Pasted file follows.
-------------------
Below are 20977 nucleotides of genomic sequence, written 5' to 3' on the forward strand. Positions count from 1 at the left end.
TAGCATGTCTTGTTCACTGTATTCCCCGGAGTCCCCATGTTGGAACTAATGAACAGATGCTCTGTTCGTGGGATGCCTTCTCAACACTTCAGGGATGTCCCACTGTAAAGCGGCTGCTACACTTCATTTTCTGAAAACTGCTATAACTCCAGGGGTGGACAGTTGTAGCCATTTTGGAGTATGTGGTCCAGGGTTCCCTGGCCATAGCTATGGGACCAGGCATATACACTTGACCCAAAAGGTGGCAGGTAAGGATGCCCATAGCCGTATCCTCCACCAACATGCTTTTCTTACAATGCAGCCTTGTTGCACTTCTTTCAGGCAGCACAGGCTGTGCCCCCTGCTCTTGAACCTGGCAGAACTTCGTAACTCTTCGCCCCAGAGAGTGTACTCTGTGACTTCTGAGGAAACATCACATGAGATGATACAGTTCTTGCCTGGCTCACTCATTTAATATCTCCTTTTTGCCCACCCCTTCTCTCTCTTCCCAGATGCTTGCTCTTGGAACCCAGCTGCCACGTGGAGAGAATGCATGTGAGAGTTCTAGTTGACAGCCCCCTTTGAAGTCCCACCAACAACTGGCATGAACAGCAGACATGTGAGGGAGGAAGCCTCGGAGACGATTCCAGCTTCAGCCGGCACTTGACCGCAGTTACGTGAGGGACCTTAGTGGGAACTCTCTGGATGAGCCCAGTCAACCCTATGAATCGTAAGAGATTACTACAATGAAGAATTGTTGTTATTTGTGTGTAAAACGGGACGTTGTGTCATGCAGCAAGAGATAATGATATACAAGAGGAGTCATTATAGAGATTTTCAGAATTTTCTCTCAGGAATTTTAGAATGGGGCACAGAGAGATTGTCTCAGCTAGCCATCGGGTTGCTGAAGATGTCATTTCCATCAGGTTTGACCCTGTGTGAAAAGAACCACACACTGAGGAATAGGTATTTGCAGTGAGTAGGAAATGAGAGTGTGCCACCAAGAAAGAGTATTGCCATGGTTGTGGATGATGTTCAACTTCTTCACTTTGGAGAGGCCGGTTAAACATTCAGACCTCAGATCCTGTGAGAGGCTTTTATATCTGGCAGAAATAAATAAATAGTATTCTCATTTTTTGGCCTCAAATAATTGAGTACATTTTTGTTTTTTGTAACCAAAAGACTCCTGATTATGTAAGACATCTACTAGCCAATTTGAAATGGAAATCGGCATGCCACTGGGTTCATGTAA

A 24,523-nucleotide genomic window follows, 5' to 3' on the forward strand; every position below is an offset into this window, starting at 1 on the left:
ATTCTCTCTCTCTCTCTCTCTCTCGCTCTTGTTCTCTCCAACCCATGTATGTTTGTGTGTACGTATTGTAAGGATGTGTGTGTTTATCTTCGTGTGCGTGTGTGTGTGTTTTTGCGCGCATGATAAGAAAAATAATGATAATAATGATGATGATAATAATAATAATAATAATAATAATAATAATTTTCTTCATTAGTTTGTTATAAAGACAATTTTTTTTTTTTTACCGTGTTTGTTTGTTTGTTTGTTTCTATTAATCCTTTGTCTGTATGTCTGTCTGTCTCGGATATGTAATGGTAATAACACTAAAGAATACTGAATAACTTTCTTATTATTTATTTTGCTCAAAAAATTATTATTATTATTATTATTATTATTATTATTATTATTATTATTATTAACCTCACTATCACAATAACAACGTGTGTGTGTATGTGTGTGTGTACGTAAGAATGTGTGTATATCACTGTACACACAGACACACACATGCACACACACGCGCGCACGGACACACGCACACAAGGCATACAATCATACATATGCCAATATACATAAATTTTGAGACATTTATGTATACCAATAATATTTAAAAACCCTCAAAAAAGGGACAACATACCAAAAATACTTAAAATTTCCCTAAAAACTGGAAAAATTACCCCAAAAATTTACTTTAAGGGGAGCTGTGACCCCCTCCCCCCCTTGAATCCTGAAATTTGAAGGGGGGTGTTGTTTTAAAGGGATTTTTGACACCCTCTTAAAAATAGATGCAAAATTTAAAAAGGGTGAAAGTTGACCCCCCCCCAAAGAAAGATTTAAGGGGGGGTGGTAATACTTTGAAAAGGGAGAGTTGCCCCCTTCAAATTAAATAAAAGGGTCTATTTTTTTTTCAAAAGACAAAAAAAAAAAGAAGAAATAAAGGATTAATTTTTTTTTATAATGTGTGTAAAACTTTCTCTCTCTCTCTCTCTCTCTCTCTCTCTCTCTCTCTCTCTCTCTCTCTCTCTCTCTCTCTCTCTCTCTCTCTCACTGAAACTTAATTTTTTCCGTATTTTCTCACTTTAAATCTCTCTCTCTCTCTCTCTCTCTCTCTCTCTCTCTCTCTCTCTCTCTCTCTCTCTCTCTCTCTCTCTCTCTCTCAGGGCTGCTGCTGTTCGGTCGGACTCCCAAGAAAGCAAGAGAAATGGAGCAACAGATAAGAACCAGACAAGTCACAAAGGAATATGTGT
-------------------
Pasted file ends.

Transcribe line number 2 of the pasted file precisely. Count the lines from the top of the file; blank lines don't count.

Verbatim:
TAGCATGTCTTGTTCACTGTATTCCCCGGAGTCCCCATGTTGGAACTAATGAACAGATGCTCTGTTCGTGGGATGCCTTCTCAACACTTCAGGGATGTCCCACTGTAAAGCGGCTGCTACACTTCATTTTCTGAAAACTGCTATAACTCCAGGGGTGGACAGTTGTAGCCATTTTGGAGTATGTGGTCCAGGGTTCCCTGGCCATAGCTATGGGACCAGGCATATACACTTGACCCAAAAGGTGGCAGGTAAGGATGCCCATAGCCGTATCCTCCACCAACATGCTTTTCTTACAATGCAGCCTTGTTGCACTTCTTTCAGGCAGCACAGGCTGTGCCCCCTGCTCTTGAACCTGGCAGAACTTCGTAACTCTTCGCCCCAGAGAGTGTACTCTGTGACTTCTGAGGAAACATCACATGAGATGATACAGTTCTTGCCTGGCTCACTCATTTAATATCTCCTTTTTGCCCACCCCTTCTCTCTCTTCCCAGATGCTTGCTCTTGGAACCCAGCTGCCACGTGGAGAGAATGCATGTGAGAGTTCTAGTTGACAGCCCCCTTTGAAGTCCCACCAACAACTGGCATGAACAGCAGACATGTGAGGGAGGAAGCCTCGGAGACGATTCCAGCTTCAGCCGGCACTTGACCGCAGTTACGTGAGGGACCTTAGTGGGAACTCTCTGGATGAGCCCAGTCAACCCTATGAATCGTAAGAGATTACTACAATGAAGAATTGTTGTTATTTGTGTGTAAAACGGGACGTTGTGTCATGCAGCAAGAGATAATGATATACAAGAGGAGTCATTATAGAGATTTTCAGAATTTTCTCTCAGGAATTTTAGAATGGGGCACAGAGAGATTGTCTCAGCTAGCCATCGGGTTGCTGAAGATGTCATTTCCATCAGGTTTGACCCTGTGTGAAAAGAACCACACACTGAGGAATAGGTATTTGCAGTGAGTAGGAAATGAGAGTGTGCCACCAAGAAAGAGTATTGCCATGGTTGTGGATGATGTTCAACTTCTTCACTTTGGAGAGGCCGGTTAAACATTCAGACCTCAGATCCTGTGAGAGGCTTTTATATCTGGCAGAAATAAATAAATAGTATTCTCATTTTTTGGCCTCAAATAATTGAGTACATTTTTGTTTTTTGTAACCAAAAGACTCCTGATTATGTAAGACATCTACTAGCCAATTTGAAATGGAAATCGGCATGCCACTGGGTTCATGTAA